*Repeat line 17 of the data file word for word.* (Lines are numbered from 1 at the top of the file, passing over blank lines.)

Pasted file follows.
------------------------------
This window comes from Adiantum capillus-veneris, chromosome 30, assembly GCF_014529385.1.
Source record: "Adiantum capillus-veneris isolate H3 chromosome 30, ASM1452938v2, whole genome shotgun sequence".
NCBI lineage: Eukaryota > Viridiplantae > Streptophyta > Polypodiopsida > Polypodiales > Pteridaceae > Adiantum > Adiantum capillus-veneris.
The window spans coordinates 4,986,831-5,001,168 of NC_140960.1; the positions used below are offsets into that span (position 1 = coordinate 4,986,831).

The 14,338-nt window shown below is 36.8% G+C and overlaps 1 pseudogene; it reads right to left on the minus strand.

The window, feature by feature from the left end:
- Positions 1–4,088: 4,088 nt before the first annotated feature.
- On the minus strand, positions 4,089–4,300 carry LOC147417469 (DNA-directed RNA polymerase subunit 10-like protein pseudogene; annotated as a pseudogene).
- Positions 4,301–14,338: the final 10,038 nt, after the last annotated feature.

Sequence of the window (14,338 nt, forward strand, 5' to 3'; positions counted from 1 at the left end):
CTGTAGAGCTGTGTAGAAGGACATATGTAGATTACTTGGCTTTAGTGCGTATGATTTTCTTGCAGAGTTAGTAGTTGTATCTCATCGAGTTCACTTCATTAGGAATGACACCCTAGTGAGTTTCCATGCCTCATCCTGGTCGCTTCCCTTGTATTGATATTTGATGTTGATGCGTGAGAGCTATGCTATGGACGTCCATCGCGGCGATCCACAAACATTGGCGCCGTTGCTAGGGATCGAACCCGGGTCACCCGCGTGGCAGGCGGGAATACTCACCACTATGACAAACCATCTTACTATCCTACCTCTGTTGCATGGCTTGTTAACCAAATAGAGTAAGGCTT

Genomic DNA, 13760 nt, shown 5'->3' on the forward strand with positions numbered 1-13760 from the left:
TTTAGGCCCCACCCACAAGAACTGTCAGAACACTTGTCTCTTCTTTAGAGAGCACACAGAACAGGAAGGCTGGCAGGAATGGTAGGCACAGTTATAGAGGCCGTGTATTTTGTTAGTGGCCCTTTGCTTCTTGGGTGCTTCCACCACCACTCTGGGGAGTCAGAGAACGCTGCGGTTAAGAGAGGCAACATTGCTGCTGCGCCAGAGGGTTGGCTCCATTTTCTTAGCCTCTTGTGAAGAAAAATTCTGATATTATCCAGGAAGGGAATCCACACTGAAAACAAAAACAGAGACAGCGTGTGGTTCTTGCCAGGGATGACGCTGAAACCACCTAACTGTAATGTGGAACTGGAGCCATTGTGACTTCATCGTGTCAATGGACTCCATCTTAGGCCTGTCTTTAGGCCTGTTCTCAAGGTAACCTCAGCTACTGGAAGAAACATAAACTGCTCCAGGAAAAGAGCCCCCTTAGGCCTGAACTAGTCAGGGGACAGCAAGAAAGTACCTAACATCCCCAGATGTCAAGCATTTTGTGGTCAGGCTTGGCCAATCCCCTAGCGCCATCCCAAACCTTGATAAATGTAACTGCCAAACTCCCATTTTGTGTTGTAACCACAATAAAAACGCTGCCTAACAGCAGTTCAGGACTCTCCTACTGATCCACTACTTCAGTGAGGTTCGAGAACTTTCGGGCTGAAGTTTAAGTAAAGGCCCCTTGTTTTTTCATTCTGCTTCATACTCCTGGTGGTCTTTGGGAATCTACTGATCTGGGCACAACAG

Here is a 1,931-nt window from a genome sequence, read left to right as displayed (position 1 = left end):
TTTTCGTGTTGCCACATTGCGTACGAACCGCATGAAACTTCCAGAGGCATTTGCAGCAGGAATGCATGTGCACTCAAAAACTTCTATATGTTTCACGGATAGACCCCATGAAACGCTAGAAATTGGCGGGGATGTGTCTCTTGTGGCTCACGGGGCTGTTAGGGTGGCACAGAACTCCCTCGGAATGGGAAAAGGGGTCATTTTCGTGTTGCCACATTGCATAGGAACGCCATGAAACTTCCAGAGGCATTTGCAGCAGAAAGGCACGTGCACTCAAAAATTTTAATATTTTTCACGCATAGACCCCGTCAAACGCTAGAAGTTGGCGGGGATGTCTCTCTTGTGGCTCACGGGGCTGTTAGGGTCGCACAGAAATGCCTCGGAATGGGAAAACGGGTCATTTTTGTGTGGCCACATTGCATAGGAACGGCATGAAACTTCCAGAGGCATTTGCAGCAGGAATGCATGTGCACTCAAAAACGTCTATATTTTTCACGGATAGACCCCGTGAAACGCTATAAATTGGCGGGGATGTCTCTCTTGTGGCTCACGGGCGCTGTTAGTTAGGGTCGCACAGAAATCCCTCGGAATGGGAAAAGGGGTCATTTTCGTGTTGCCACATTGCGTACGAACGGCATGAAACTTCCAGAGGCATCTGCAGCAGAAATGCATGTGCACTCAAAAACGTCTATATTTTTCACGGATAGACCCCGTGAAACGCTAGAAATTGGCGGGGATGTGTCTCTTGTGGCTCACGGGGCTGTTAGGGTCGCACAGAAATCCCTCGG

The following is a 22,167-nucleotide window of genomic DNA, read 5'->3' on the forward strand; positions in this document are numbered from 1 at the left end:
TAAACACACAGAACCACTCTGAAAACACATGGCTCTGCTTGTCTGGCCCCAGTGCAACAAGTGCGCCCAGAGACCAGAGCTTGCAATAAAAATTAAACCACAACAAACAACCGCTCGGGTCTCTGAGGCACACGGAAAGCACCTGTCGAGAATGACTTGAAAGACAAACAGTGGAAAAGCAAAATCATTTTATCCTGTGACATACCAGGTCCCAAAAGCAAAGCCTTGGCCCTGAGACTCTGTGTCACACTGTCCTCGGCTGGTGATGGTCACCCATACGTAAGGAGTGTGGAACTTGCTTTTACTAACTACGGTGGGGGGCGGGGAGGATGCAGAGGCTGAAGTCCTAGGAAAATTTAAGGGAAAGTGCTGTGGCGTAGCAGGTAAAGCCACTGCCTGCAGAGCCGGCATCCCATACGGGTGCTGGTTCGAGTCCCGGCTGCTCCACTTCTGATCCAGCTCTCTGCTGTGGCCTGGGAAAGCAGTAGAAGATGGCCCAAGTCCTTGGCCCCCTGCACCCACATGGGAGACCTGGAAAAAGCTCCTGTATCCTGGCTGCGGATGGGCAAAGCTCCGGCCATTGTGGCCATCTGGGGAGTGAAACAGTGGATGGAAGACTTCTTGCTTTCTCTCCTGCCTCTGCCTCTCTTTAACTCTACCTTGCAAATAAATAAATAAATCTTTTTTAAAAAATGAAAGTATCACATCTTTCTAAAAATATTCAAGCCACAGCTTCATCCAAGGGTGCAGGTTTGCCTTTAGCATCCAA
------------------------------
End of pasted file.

TAAACACACAGAACCACTCTGAAAACACATGGCTCTGCTTGTCTGGCCCCAGTGCAACAAGTGCGCCCAGAGACCAGAGCTTGCAATAAAAATTAAACCACAACAAACAACCGCTCGGGTCTCTGAGGCACACGGAAAGCACCTGTCGAGAATGACTTGAAAGACAAACAGTGGAAAAGCAAAATCATTTTATCCTGTGACATACCAGGTCCCAAAAGCAAAGCCTTGGCCCTGAGACTCTGTGTCACACTGTCCTCGGCTGGTGATGGTCACCCATACGTAAGGAGTGTGGAACTTGCTTTTACTAACTACGGTGGGGGGCGGGGAGGATGCAGAGGCTGAAGTCCTAGGAAAATTTAAGGGAAAGTGCTGTGGCGTAGCAGGTAAAGCCACTGCCTGCAGAGCCGGCATCCCATACGGGTGCTGGTTCGAGTCCCGGCTGCTCCACTTCTGATCCAGCTCTCTGCTGTGGCCTGGGAAAGCAGTAGAAGATGGCCCAAGTCCTTGGCCCCCTGCACCCACATGGGAGACCTGGAAAAAGCTCCTGTATCCTGGCTGCGGATGGGCAAAGCTCCGGCCATTGTGGCCATCTGGGGAGTGAAACAGTGGATGGAAGACTTCTTGCTTTCTCTCCTGCCTCTGCCTCTCTTTAACTCTACCTTGCAAATAAATAAATAAATCTTTTTTAAAAAATGAAAGTATCACATCTTTCTAAAAATATTCAAGCCACAGCTTCATCCAAGGGTGCAGGTTTGCCTTTAGCATCCAA